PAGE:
¶14 Cox testified that during the meeting called on January 12th, he explained the complaint against him. He stated that he was never told the report was confidential and that he did not harass or intimidate anyone, nor did he encourage his male associates to file frivolous claims. He also indicated, that given the chance, he would change his behavior.

¶15 Four DHS employees testified that Cox did not tell sexually implicit jokes in the office and that they had never heard him refer to the "elbow test" or tell a joke about "kinky sex". Other witnesses said that Cox might tell a joke of a sexual nature on occasion

¶16 The administrative hearing officer issued a final order on September 13, 2000, finding that: 1) progressive discipline need not always be imposed; 2) a preponderance of the evidence supported Cox's discharge; and 3) there had been no abuse of discretion under the facts and circumstances of the cause. The Commissioners en banc reviewed the hearing officer's ruling on October 30, 2000, denying Cox's request for rehearing or reconsideration of the order. On November 27th, Cox filed a petition for review with the district court.

I.

¶17 TITLE

¶18 DHS contends that neither 74 O.S. 2001 §840-6.328 nor Merit Protection Commission Rule OAC 455:10-11-429 mandate the imposition of progressive discipline in all causes. Cox does not dispute seriously this premise. Rather, he argues that public policy mandates that only when an agency demonstrates that no lesser alternative punishment would properly address the problem may an employee be discharged without being given the opportunity to correct behavior through the progressive disciplinary process. DHS asserts that neither the statute nor the rule impose such a burden on the employer.30 We agree.

¶19 In determining whether a statute applies to a given set of facts, we focus on legislative intent31 which controls statutory interpretation.32 Intent is ascertained from the whole act in light of its general purpose and objective33 considering relevant provisions together to give full force and effect to each.34 The Court presumes that the Legislature expressed its intent and that it intended what it expressed.35 Statutes are interpreted to attain that purpose and end36 championing the broad public policy purposes underlying them.37 Only where the legislative intent cannot be ascertained from the statutory language, i.e. in cases of ambiguity or conflict, are rules of statutory construction employed.38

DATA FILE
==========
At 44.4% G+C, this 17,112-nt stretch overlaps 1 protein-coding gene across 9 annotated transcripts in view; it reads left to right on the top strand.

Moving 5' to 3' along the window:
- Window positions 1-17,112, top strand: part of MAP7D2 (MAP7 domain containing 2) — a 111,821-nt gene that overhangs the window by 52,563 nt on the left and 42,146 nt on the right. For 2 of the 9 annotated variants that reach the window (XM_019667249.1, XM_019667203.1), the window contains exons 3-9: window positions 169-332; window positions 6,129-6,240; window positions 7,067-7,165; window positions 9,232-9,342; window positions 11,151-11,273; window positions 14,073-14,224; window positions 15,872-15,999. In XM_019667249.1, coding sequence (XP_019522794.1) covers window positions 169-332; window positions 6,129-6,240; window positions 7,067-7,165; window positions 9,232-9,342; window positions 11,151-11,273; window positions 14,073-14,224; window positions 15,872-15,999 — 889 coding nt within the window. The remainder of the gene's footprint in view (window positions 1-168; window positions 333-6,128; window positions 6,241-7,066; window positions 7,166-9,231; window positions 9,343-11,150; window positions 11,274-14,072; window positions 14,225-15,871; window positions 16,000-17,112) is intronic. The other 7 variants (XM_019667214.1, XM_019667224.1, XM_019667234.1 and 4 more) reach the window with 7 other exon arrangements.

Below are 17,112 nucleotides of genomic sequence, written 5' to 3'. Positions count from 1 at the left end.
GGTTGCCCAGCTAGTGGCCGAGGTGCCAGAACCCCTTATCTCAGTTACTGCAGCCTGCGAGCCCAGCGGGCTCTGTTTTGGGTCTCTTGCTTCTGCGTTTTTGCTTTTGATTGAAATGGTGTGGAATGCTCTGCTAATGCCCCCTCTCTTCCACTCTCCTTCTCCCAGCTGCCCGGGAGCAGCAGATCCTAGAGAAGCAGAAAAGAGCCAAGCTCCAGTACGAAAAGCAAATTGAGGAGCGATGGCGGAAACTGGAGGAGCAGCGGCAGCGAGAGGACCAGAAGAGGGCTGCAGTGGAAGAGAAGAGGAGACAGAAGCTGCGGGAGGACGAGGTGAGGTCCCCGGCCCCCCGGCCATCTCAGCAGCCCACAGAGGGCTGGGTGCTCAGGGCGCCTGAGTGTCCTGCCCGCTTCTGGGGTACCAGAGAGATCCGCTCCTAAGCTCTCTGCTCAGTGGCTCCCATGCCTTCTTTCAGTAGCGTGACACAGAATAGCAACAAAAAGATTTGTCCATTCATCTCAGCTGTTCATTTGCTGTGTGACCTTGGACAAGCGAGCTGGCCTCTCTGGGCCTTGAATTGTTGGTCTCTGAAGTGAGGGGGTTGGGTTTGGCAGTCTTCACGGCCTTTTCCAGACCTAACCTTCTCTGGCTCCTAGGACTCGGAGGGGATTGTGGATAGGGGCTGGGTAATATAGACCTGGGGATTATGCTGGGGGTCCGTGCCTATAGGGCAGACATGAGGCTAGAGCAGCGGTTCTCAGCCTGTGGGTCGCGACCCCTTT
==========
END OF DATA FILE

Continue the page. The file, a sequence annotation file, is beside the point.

¶20 Title

"A. Each appointing authority shall establish written policies and procedures for progressive discipline of employees according to the rules established by the Oklahoma Merit Protection Commission. . . .

B. Progressive discipline is a system designed to ensure not only the consistency, impartiality and predictability of discipline, but also the flexibility to vary penalties if justified by aggravating or mitigating conditions. Typically, penalties range from verbal warning to discharge, with intermediate levels of a written warning, suspension or demotion. . . .

C. Each supervisor shall be responsible for applying discipline when necessary that is progressive in nature, appropriate for the offense, and equitable. Each supervisor shall consider aggravating or mitigating circumstances when determining the proper disciplinary action. Each supervisor shall use prompt, positive action to avoid more serious disciplinary actions. The Oklahoma Merit Protection Commission shall promulgate rules to establish the requirements and guidelines for discipline." [Emphasis provided.]

¶21 Cox finds support for his premise in the apparently mandatory language of the statute providing that: a progressive disciplinary process "shall" be established; supervisors "shall" be responsible for applying discipline progressively; and the requirement that supervisors "shall" move promptly to avoid more serious disciplinary actions. Although the use of "shall" generally signifies a legislative command,

¶22 The Legislature may delegate rule making authority to agencies, boards and commissions to facilitate the administration of legislative policy pursuant to the Administrative Procedures Act,

". . . Based on relevant circumstances, a single incident may justify a higher step of discipline without proceeding through lower steps of discipline." [Emphasis supplied.]

¶23 Taken together, the language of

¶24 The Legislature has acquiesced in the Merit Commission Board's interpretation. Under the Administrative Procedures Act, the Legislature may: 1) approve, delay, suspend, veto or amend any rule or proposed rule under review by joint resolution;

¶25 Through the promulgation of OAC 455:10-11-4, the Merit Commission made it clear that there may be instances in which progressive disciplinary steps are not warranted. The Legislature amended